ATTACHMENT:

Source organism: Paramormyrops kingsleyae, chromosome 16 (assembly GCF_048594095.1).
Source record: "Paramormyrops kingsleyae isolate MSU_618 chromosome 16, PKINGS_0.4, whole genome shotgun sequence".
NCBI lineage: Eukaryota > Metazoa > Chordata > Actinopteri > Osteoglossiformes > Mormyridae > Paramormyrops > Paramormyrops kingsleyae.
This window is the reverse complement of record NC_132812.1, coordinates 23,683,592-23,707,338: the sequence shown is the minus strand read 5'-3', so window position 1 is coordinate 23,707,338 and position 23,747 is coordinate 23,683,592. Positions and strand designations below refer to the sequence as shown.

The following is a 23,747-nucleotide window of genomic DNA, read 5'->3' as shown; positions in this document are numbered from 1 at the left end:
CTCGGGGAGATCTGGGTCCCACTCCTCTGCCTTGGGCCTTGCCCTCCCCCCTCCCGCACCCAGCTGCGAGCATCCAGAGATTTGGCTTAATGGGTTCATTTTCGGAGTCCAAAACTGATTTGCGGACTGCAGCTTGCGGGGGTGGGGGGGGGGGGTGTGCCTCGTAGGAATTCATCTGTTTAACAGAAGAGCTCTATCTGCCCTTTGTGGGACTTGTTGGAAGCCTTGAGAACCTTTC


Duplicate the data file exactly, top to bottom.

Source organism: Paramormyrops kingsleyae, chromosome 16 (assembly GCF_048594095.1).
Source record: "Paramormyrops kingsleyae isolate MSU_618 chromosome 16, PKINGS_0.4, whole genome shotgun sequence".
NCBI lineage: Eukaryota > Metazoa > Chordata > Actinopteri > Osteoglossiformes > Mormyridae > Paramormyrops > Paramormyrops kingsleyae.
This window is the reverse complement of record NC_132812.1, coordinates 23,683,592-23,707,338: the sequence shown is the minus strand read 5'-3', so window position 1 is coordinate 23,707,338 and position 23,747 is coordinate 23,683,592. Positions and strand designations below refer to the sequence as shown.

The following is a 23,747-nucleotide window of genomic DNA, read 5'->3' as shown; positions in this document are numbered from 1 at the left end:
CTCGGGGAGATCTGGGTCCCACTCCTCTGCCTTGGGCCTTGCCCTCCCCCCTCCCGCACCCAGCTGCGAGCATCCAGAGATTTGGCTTAATGGGTTCATTTTCGGAGTCCAAAACTGATTTGCGGACTGCAGCTTGCGGGGGTGGGGGGGGGGGGTGTGCCTCGTAGGAATTCATCTGTTTAACAGAAGAGCTCTATCTGCCCTTTGTGGGACTTGTTGGAAGCCTTGAGAACCTTTC